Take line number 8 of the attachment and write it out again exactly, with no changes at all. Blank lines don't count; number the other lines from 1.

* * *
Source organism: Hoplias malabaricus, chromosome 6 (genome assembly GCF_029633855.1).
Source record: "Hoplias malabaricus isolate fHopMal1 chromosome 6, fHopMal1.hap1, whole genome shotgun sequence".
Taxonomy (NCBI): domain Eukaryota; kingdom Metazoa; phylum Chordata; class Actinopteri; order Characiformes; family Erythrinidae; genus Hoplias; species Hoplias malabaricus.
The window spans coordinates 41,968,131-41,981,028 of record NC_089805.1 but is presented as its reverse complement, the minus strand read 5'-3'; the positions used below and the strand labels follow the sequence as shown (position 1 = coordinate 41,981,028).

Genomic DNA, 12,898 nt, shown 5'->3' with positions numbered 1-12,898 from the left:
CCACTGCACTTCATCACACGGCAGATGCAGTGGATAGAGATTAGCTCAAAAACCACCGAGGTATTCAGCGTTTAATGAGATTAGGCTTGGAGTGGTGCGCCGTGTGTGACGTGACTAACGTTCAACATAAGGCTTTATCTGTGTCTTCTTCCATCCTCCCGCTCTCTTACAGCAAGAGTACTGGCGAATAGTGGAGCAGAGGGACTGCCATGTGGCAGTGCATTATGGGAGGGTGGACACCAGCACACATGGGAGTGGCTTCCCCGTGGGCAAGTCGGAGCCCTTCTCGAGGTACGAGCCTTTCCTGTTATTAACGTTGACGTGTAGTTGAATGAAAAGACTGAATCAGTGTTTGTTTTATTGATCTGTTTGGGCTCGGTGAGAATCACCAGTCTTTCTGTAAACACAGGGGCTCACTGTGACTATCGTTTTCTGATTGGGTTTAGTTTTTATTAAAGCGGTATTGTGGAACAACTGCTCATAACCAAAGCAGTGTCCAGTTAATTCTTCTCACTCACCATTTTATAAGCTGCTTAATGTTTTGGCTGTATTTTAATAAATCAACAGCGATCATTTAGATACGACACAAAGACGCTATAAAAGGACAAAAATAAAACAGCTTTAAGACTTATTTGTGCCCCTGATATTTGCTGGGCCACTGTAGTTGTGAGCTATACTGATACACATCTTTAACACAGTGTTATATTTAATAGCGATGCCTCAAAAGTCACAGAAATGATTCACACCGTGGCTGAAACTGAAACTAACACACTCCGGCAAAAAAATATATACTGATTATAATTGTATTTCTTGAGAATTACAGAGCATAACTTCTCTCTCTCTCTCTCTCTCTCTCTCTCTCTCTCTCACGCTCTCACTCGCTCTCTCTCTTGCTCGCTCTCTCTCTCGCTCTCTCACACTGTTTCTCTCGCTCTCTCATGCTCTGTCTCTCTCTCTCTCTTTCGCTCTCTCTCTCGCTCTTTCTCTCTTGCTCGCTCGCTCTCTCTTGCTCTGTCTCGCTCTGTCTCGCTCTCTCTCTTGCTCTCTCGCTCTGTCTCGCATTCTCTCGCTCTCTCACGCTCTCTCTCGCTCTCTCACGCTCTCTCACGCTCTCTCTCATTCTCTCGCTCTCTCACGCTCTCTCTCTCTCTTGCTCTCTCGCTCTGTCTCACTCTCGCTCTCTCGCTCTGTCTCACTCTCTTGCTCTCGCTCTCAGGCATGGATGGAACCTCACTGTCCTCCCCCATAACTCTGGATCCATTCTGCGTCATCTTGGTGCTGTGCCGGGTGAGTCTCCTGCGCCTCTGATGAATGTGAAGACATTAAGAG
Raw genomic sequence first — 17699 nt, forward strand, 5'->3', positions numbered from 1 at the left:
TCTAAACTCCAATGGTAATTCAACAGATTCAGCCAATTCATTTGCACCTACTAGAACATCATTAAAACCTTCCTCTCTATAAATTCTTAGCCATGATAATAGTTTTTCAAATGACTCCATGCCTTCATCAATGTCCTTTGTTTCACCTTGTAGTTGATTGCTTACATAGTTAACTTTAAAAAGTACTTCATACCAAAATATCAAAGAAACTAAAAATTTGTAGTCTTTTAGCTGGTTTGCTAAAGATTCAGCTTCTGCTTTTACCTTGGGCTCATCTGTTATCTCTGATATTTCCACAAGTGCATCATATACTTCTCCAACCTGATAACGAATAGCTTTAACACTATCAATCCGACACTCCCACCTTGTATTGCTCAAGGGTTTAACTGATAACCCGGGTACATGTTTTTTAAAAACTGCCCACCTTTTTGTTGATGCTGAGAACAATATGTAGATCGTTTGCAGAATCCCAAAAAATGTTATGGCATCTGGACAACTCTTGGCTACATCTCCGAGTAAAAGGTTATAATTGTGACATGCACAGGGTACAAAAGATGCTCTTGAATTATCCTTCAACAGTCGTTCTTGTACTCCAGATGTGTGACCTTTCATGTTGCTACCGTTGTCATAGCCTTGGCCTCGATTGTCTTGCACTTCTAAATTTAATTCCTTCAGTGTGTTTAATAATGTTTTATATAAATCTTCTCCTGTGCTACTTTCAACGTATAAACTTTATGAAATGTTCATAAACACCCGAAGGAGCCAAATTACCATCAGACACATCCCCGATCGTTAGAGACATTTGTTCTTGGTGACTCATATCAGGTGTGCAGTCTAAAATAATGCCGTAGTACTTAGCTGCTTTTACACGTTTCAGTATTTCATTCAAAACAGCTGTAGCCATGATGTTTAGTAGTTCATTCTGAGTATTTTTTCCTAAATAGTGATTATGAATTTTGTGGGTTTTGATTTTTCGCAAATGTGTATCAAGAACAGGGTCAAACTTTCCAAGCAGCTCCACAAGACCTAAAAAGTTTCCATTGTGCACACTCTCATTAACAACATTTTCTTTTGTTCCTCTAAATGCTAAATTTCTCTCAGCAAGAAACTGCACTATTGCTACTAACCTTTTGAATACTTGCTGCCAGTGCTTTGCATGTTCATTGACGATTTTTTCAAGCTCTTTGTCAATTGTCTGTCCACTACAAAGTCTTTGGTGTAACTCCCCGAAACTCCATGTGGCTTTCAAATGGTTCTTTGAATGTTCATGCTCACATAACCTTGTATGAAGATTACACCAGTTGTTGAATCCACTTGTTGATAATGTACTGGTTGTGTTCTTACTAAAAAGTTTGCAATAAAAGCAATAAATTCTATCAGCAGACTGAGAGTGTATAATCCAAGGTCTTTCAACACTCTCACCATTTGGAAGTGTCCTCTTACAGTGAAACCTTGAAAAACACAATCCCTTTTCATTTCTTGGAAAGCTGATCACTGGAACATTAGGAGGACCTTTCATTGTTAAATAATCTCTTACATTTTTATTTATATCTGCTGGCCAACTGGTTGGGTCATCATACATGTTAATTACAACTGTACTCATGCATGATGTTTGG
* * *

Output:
TCTAAACTCCAATGGTAATTCAACAGATTCAGCCAATTCATTTGCACCTACTAGAACATCATTAAAACCTTCCTCTCTATAAATTCTTAGCCATGATAATAGTTTTTCAAATGACTCCATGCCTTCATCAATGTCCTTTGTTTCACCTTGTAGTTGATTGCTTACATAGTTAACTTTAAAAAGTACTTCATACCAAAATATCAAAGAAACTAAAAATTTGTAGTCTTTTAGCTGGTTTGCTAAAGATTCAGCTTCTGCTTTTACCTTGGGCTCATCTGTTATCTCTGATATTTCCACAAGTGCATCATATACTTCTCCAACCTGATAACGAATAGCTTTAACACTATCAATCCGACACTCCCACCTTGTATTGCTCAAGGGTTTAACTGATAACCCGGGTACATGTTTTTTAAAAACTGCCCACCTTTTTGTTGATGCTGAGAACAATATGTAGATCGTTTGCAGAATCCCAAAAAATGTTATGGCATCTGGACAACTCTTGGCTACATCTCCGAGTAAAAGGTTATAATTGTGACATGCACAGGGTACAAAAGATGCTCTTGAATTATCCTTCAACAGTCGTTCTTGTACTCCAGATGTGTGACCTTTCATGTTGCTACCGTTGTCATAGCCTTGGCCTCGATTGTCTTGCACTTCTAAATTTAATTCCTTCAGTGTGTTTAATAATGTTTTATATAAATCTTCTCCTGTGCTACTTTCAACGTATAAACTTTATGAAATGTTCATAAACACCCGAAGGAGCCAAATTACCATCAGACACATCCCCGATCGTTAGAGACATTTGTTCTTGGTGACTCATATCAGGTGTGCAGTCTAAAATAATGCCGTAGTACTTAGCTGCTTTTACACGTTTCAGTATTTCATTCAAAACAGCTGTAGCCATGATGTTTAGTAGTTCATTCTGAGTATTTTTTCCTAAATAGTGATTATGAATTTTGTGGGTTTTGATTTTTCGCAAATGTGTATCAAGAACAGGGTCAAACTTTCCAAGCAGCTCCACAAGACCTAAAAAGTTTCCATTGTGCACACTCTCATTAACAACATTTTCTTTTGTTCCTCTAAATGCTAAATTTCTCTCAGCAAGAAACTGCACTATTGCTACTAACCTTTTGAATACTTGCTGCCAGTGCTTTGCATGTTCATTGACGATTTTTTCAAGCTCTTTGTCAATTGTCTGTCCACTACAAAGTCTTTGGTGTAACTCCCCGAAACTCCATGTGGCTTTCAAATGGTTCTTTGAATGTTCATGCTCACATAACCTTGTATGAAGATTACACCAGTTGTTGAATCCACTTGTTGATAATGTACTGGTTGTGTTCTTACTAAAAAGTTTGCAATAAAAGCAATAAATTCTATCAGCAGACTGAGAGTGTATAATCCAAGGTCTTTCAACACTCTCACCATTTGGAAGTGTCCTCTTACAGTGAAACCTTGAAAAACACAATCCCTTTTCATTTCTTGGAAAGCTGATCACTGGAACATTAGGAGGACCTTTCATTGTTAAATAATCTCTTACATTTTTATTTATATCTGCTGGCCAACTGGTTGGGTCATCATACATGTTAATTACAACTGTACTCATGCATGATGTTTGG